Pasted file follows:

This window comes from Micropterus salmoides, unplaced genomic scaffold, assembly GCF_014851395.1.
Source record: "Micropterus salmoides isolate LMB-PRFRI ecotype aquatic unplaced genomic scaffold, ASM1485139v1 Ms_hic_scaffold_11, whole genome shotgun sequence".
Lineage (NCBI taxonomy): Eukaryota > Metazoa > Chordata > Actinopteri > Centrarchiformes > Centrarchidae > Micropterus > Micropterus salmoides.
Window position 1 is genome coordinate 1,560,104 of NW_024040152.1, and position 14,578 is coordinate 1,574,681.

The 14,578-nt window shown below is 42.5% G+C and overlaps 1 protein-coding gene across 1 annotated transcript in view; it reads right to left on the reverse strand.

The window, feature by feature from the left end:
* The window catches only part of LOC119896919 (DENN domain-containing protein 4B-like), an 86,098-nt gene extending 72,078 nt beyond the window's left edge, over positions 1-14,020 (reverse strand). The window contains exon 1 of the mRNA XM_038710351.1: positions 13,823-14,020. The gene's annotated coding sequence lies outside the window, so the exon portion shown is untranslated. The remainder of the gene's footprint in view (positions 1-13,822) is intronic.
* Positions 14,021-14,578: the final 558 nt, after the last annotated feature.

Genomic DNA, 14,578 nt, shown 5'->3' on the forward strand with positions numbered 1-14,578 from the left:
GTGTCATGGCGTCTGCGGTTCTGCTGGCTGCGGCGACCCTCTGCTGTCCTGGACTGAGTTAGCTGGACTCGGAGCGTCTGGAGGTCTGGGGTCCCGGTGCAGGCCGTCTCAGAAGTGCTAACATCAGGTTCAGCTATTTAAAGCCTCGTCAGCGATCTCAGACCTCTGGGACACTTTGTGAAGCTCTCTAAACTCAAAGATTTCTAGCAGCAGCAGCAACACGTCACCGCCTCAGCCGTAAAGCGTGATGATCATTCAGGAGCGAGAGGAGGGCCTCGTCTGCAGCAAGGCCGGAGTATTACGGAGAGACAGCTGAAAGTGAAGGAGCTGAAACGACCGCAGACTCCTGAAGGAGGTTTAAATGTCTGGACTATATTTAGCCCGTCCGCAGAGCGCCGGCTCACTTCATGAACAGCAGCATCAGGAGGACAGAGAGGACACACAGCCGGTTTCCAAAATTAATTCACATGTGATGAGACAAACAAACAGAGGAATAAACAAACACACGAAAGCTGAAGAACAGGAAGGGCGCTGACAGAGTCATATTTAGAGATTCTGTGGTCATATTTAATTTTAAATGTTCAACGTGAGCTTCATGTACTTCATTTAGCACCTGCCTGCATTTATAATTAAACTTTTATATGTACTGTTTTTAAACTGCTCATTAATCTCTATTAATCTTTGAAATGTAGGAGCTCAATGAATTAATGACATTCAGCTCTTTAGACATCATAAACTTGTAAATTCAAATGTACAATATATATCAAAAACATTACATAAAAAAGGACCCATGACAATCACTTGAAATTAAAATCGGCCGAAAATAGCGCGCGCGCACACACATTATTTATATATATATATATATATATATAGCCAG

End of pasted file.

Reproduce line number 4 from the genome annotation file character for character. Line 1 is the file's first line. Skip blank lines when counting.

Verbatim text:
Window position 1 is genome coordinate 1,560,104 of NW_024040152.1, and position 14,578 is coordinate 1,574,681.